xref example from explorers.exe

One of the xrefs to CreateMutexW() from explorers.exe


xref example from svhost.exe

xref to CreateMutexW() from svhost.exe

As we can see, the mutex that is created is called “AHK Keybd”. A Google search reveals that this is the standard AHK compiled exe and the actual AHK-language code resides in the RCDATA resource within the resource section of each PE.

To extract the AHK code inside the exe file, Amit wrote a small tool called ahk-dumper that simply iterates over the RCDATA resource inside the PE and prints the content to stdout.

Now that we have a clear way to extract the code from each PE file, we can clearly map which PE file does what:

File name

Purpose

explorers.exe

USB drive propagation

svhost.exe

Keylogging, writing keylogged data to a file (Log.txt)

taskhost.exe

Persistence(?)

spoolsvc.exe

Data exfiltration

 

Analyzing key parts of the AHK code

Svhost.exe - keylogging:

keylogging analysis

The code in that file is fairly simple. Svhost.exe monitors the focused (currently active) window that a person is in by using the AHK function WinGetActiveTitle() and then calls the AHK input() function, which monitors any user input (in the form of keystrokes) to the window. Each keystroke is then appended to a file called “Log.txt” that will be created and saved inside the “%APPDATA%\Kaspersky Internet Security 2017

The keylogged data will look like this:

keylogged data

Taskhost.exe: Persistence

This part of the code handles persistence. The first step would be to change the CWD of the malware  to %APPDATA% and create a directory called “Kaspersky Internet Security 2017” that’s hard coded.

Taskhost.exe code

That file also has another routine (CheckLCore that checks if the files were already created in %APPDATA%:

Taskhost.exe code

In case the files were not copied, the malware will copy the files to that location using the FileCopy() function that will be followed by setting the file attributes using the FileSetAttrib() function. As you can see, the first parameter that is passed to this function is “+RSH”, which means Readonly, System and Hidden.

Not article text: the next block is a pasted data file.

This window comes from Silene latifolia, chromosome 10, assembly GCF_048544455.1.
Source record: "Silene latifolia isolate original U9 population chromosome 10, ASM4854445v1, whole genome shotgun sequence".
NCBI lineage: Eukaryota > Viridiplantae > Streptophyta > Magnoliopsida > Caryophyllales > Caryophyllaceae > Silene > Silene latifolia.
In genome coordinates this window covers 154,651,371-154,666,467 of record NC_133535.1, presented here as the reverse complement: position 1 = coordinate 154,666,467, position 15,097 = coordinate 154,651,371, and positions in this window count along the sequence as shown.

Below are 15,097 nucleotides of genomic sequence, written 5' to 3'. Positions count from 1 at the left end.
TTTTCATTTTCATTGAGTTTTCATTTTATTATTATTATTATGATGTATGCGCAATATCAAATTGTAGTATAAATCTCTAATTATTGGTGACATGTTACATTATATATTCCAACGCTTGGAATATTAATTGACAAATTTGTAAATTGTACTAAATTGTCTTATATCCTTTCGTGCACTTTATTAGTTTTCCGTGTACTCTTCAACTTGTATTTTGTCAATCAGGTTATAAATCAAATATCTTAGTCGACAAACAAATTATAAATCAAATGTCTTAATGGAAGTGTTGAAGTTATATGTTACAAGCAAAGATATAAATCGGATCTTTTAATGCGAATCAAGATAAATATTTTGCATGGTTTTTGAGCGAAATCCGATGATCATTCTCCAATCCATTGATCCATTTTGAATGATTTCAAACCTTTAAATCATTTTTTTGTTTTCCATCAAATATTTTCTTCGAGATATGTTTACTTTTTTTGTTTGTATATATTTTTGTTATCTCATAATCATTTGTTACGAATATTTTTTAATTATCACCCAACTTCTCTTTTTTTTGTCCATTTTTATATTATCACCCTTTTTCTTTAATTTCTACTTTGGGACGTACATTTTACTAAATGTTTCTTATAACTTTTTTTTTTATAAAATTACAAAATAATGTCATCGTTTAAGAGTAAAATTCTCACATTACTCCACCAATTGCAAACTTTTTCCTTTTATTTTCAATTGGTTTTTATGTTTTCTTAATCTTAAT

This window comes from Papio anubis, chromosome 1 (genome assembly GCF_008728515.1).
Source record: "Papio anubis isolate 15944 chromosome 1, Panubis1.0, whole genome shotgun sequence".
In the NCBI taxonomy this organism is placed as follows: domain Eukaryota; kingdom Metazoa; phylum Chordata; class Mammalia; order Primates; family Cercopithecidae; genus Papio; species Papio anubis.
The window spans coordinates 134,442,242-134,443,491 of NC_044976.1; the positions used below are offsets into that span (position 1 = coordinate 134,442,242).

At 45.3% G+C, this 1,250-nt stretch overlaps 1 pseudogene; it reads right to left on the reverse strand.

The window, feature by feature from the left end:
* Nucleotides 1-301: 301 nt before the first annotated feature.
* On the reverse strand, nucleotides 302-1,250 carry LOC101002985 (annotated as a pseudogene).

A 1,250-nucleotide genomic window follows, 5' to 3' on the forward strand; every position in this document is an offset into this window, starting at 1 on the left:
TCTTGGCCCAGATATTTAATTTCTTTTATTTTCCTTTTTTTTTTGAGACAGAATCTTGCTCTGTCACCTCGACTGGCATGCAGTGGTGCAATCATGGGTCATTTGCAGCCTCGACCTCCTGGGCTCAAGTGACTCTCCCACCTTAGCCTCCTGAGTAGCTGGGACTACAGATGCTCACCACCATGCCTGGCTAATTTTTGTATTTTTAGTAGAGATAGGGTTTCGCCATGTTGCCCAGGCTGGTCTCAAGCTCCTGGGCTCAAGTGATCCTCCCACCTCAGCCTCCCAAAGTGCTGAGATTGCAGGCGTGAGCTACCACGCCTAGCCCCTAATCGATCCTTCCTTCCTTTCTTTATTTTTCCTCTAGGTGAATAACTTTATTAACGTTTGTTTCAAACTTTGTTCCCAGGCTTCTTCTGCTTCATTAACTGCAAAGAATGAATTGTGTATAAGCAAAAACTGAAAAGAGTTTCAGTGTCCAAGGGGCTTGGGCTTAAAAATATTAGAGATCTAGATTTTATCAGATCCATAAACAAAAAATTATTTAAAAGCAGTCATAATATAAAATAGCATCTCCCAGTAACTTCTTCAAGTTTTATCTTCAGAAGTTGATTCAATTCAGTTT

Spoolsvc.exe: Data exfiltration, watchdog and some more persistence

Spoolsvc has several routines inside of it.

Changing the values of registry keys to enable/disable the display of Hidden and SuperHidden files:


SPOOLSVC.EXE code

As we can see in this screenshot of the code, the malware will edit two keys inside the HKLM\Software\Microsoft\Windows\CurrentVersion\Explorer\Advanced registry path. The keys that are being changed are:

  • Hidden - value is being changed to “2” which makes the system not to display hidden files.
  • SuperHidden - value is being changed to “0” which makes the system hide system files (which correlates to the “system” attribution that the files received when they were created by the malware)

After the registry value is modified, the malware will check if explorers.exe is already running. If it’s not running, it will be executed. This is a watchdog that was meant to guarantee persistent execution of the malware.

Watchdog example

CheckLProcess() will be responsible for checking if all the components of the malware are already running. If they’re not, they will be executed by calling the Run() AHK function and using the Loop/Parse call.

In order to achieve persistence the malware creates shortcuts to itself in the start menu startup directory:

directory

Another very important part of this file (perhaps the most crucial) is the exfiltration of the keylogged data from the Log.txt file to a Google form.

The following diagram illustrates the attack flow:

Attack flow diagramExfiltrating data to a Google form is a very simple and clever way to overcome a lot of the “logistics” involved in data exfiltration. Using this technique means there’s no need to maintain an anonymized command and control server plus data transmissions to docs.google.com is encrypted and doesn’t look suspicious in various traffic monitoring solutions.

Google form

Google Forms is used for data exfiltration

 

The data is submitted to this form by the following codeblock inside the file. The file will be read into a buffer and deleted from the disk. The buffer will then be sent to the Google form.

Google form buffer

Conclusion

This malware is by no means advanced or even very stealthy. Its authors didn’t put any effort into changing even the most trivial things, such as the AHK icon that’s attached to the file. However, this malware is highly efficient at infecting USB drives and collecting data from the keylogger, exfiltrating it through Google Forms and depositing it in the attacker’s inbox. The number of infected machines is unknown, but we’ll update this post if more information becomes available.

Mitigation

We contacted Google and reported the malicious form. Google’s security team took down the form in less than one hour after we reached out to them. If you are infected with the malware, navigate to %appdata%\Roaming\ and remove the Kaspersky Internet Security 2017\ directory, related files should be also removed from the startup directory inside the start menu.

Known Hashes

5b983981d565e0606c12b2e94231ac4226fd3b36dcd0ed40dee69d85d2c43b03

6fa2437f224d22127efc81da99f178c6c83408bc6316acae892d76f64879bbb1

3b88c248c18f6180a707cd4b8b5ad33a3482f1cc0405f9d2ff7b976de90c9889

d0dd1ac2b543f408382c138fe27e6192f2f5265426fb3260b16e2273c7fe0dbd

b93bb18f600a637d4d7ffe493e693335065418ea5b07f21dfe4faa78d1bbb418

3872d58bf4aa14680b9f58bfd1efae14fc31fa6605a9ae5ef85a3755309a4173

2acb8d091c2b362bab4f8167378b32c8e05db9b6ba0198fa7fe9abf31d2be16a

Edited by knowledge